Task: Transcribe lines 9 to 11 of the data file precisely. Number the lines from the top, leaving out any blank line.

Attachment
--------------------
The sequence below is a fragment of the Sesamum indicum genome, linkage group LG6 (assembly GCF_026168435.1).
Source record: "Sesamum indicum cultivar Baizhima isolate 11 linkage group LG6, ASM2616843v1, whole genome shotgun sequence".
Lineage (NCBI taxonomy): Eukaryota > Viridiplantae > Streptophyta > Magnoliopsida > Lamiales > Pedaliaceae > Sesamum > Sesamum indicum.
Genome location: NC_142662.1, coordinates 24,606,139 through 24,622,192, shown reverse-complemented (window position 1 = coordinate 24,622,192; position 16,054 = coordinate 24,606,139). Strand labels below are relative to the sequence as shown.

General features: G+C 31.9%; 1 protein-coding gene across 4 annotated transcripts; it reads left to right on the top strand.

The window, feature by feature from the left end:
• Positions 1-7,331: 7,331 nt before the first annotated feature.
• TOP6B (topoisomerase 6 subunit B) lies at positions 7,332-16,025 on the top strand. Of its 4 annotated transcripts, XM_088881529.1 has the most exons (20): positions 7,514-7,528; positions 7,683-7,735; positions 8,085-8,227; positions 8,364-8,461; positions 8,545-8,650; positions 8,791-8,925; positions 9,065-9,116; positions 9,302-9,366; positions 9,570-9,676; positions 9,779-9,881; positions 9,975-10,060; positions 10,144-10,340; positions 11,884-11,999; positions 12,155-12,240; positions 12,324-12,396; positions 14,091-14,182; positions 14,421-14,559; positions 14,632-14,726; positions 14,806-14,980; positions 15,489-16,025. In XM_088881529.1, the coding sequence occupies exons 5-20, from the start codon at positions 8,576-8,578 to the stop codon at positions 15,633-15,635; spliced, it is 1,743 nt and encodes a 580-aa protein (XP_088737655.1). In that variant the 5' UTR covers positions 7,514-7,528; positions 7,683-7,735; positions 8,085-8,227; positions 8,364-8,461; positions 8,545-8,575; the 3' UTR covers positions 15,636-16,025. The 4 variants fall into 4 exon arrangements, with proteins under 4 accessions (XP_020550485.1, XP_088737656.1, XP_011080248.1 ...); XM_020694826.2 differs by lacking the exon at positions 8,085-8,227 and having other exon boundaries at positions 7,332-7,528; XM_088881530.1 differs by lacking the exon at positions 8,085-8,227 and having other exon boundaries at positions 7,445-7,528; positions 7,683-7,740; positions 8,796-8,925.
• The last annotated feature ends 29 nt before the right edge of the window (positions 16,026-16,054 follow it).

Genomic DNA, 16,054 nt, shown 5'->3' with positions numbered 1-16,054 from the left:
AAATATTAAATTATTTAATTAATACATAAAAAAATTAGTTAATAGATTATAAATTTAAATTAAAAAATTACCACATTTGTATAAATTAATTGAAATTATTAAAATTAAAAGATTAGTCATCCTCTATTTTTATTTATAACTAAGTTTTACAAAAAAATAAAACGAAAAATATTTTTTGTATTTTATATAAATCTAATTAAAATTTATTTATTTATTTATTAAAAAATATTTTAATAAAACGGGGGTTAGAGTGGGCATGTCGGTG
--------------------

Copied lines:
• The last annotated feature ends 29 nt before the right edge of the window (positions 16,026-16,054 follow it).

Genomic DNA, 16,054 nt, shown 5'->3' with positions numbered 1-16,054 from the left:
AAATATTAAATTATTTAATTAATACATAAAAAAATTAGTTAATAGATTATAAATTTAAATTAAAAAATTACCACATTTGTATAAATTAATTGAAATTATTAAAATTAAAAGATTAGTCATCCTCTATTTTTATTTATAACTAAGTTTTACAAAAAAATAAAACGAAAAATATTTTTTGTATTTTATATAAATCTAATTAAAATTTATTTATTTATTTATTAAAAAATATTTTAATAAAACGGGGGTTAGAGTGGGCATGTCGGTG